Bluesbreakers: Nathaniel Rateliff & The Night Sweats

Nathaniel Rateliff starts by apologising.

He’s “a little out of it”: the result of flying in from the States, screaming his lungs out at London’s Citadel Festival, then receiving a crack-of-dawn alarm call before the tinnitus faded. “It’s kind of a ruckus,” considers the frontman, of shows alongside his seven-piece band, The Night Sweats. “This trip to London is going really well. You never know what to expect when you start changing things up…”

Fans of Rateliff’s former incarnation as a folk-rocker will be pleasantly bewildered by The Night Sweats’ self-titled debut album: a rattle-and-holler soul masterpiece recorded after the Colorado songwriter finished the cycle for 2013’s Falling Faster Than You Can Run. “I’ve been wanting to write this type of music a long time,” he notes, “and I finally had some time off. Just for the hell of it, I tried to write a few songs, and ended up with lots of material.”

The record is released on Stax, appropriately given that highlights such as S.O.B are thrilling throwbacks with brass crammed in every space. “A lot of the artists on that label were part of the influence for this project,” says Rateliff. “Acts like Sam & Dave and Otis Redding, guys like Albert King and Booker T, who helped shaped rock’n’roll. I relate to the southern soul sound. It’s not as slick as Motown.”

Did that Stax spirit seep into your own sessions? “I hope it comes across that way. I was trying not to mess with the songs too much. Leave space, roll with it, let it be gritty. I remember one take where [producer] Richard Swift goes: ‘Are you okay? I’m pretty sure I can hear your throat tearing through the microphone.’ I was definitely giving it everything I had.”

So bone-shakingly joyous and dancefloor-ready are these melodies that you might overlook the soul-searching introspection of Rateliff’s lyrics. He says it’s the common factor carried over from his earlier work. “Yeah, I feel like I’ve been doing that for a long time. I’m still writing about the same things, it’s just a little more upbeat.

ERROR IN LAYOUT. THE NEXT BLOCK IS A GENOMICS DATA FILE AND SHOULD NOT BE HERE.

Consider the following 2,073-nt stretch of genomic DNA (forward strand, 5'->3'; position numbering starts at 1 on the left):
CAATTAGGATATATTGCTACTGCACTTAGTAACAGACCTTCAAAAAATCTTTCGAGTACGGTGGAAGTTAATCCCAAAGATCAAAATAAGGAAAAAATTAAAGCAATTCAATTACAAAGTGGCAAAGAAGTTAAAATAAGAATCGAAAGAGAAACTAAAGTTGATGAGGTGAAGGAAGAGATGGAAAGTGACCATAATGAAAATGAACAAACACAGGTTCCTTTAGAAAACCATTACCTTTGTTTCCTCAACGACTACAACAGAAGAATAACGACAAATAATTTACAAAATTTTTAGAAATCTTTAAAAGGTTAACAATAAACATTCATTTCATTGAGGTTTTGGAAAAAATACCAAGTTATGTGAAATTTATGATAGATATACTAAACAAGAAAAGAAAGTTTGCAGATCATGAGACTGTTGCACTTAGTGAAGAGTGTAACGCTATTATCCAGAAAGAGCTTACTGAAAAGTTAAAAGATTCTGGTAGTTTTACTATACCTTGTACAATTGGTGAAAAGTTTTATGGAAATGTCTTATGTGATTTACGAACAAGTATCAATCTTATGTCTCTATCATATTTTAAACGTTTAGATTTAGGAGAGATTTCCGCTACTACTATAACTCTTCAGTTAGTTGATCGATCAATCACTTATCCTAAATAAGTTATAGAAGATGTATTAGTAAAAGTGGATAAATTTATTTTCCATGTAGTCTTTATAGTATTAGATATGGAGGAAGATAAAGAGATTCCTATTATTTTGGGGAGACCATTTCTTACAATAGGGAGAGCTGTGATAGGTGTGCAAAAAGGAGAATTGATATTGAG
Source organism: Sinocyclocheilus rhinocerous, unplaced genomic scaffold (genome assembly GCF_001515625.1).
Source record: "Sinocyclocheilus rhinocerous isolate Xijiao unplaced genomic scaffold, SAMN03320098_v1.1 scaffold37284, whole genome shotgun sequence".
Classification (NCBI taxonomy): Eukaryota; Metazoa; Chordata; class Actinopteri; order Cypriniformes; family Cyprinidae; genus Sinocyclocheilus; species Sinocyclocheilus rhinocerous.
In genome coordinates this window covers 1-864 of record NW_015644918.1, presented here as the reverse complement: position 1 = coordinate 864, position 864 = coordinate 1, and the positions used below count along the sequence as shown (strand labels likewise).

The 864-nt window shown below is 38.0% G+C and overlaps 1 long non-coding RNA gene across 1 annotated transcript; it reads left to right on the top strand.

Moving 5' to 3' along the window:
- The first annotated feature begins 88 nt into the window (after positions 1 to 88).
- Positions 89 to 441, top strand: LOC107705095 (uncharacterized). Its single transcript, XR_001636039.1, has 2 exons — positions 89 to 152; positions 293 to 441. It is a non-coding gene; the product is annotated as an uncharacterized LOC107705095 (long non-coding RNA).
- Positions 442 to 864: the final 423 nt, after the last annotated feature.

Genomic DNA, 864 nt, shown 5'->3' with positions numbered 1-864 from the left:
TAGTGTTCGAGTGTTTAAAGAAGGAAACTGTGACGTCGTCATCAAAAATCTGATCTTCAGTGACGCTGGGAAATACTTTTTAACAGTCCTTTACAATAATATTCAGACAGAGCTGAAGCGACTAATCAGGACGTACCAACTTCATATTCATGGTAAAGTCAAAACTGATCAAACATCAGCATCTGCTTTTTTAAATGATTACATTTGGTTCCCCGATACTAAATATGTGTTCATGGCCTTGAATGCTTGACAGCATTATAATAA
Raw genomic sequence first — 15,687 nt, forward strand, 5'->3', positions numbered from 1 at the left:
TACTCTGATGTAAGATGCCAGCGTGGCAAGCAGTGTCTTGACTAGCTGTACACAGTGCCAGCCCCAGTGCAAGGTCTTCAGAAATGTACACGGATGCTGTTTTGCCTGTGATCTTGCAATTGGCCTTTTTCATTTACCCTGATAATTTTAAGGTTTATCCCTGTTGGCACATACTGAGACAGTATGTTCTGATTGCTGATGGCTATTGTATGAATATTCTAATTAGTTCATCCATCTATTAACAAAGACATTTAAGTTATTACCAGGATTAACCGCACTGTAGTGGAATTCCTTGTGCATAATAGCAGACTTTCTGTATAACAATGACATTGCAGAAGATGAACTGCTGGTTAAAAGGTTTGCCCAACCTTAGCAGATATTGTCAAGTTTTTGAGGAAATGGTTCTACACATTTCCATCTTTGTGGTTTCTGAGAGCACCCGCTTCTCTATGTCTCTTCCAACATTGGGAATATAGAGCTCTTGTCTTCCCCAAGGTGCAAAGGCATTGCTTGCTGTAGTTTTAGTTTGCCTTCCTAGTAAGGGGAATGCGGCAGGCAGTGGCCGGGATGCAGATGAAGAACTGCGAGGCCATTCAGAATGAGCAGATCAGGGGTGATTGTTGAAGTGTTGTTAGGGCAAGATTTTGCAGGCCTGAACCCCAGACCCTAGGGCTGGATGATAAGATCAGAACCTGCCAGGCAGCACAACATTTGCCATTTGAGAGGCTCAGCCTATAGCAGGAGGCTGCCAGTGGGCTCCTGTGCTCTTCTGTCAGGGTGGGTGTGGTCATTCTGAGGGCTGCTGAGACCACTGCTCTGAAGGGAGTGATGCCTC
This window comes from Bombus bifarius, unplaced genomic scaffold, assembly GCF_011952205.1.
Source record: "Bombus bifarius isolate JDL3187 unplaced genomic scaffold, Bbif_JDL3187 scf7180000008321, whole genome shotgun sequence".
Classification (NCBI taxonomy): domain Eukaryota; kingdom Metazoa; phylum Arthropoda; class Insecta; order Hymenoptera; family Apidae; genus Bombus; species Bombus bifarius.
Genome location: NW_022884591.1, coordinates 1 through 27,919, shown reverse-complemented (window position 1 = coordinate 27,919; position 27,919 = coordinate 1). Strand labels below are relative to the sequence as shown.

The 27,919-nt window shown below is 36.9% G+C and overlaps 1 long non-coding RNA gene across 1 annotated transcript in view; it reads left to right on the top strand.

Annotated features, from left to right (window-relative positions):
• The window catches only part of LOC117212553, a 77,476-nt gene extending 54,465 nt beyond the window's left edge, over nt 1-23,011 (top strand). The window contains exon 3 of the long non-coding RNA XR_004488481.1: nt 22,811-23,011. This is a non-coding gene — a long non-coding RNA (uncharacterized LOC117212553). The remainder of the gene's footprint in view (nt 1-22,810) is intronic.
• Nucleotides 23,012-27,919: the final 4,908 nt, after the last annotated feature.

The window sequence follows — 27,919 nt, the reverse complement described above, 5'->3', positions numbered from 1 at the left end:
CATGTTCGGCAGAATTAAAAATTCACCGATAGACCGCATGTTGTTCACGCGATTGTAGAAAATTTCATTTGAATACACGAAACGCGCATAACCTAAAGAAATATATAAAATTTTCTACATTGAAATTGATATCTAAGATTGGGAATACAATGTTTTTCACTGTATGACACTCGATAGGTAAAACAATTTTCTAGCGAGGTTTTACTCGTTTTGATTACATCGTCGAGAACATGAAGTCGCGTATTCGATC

“Most of the songs are about relationships in my life. Some are about the struggles of being on the road, or things like drinking too much. S.O.B is kind of making light of alcoholism. Sometimes, you don’t really know what you’re singing about at the time. It sort of reveals itself to you later, when you’re looking back at situations in your life. I didn’t set out to throw anybody under the bus.”

Do you think sad songs can make people feel better sometimes?

“Oh, definitely,” beams Rateliff. “If not, I don’t think Leonard Cohen would have the following he has. I think that a certain melancholy feeling can be really comforting. But you know, I want people to dance and have a good time with this music. Even though the words might be a little bit of a drag sometimes…”

Nathaniel Rateliff & The Night Sweats is out now via Stax/Caroline.


“When I was young, I cut my teeth on Robert Johnson, John Lee Hooker, Chess. One of my favourite Muddy Waters records was Folk Singer, when he went acoustic. Buddy Guy is on there and Willie Dixon is playing upright bass, but his voice is so big, it overpowers all the instruments.”

Henry Yates

Henry Yates has been a freelance journalist since 2002 and written about music for titles including The Guardian, The Telegraph, NME, Classic Rock, Guitarist, Total Guitar and Metal Hammer. He is the author of Walter Trout's official biography, Rescued From Reality, a music pundit on Times Radio and BBC TV, and an interviewer who has spoken to Brian May, Jimmy Page, Ozzy Osbourne, Ronnie Wood, Dave Grohl, Marilyn Manson, Kiefer Sutherland and many more.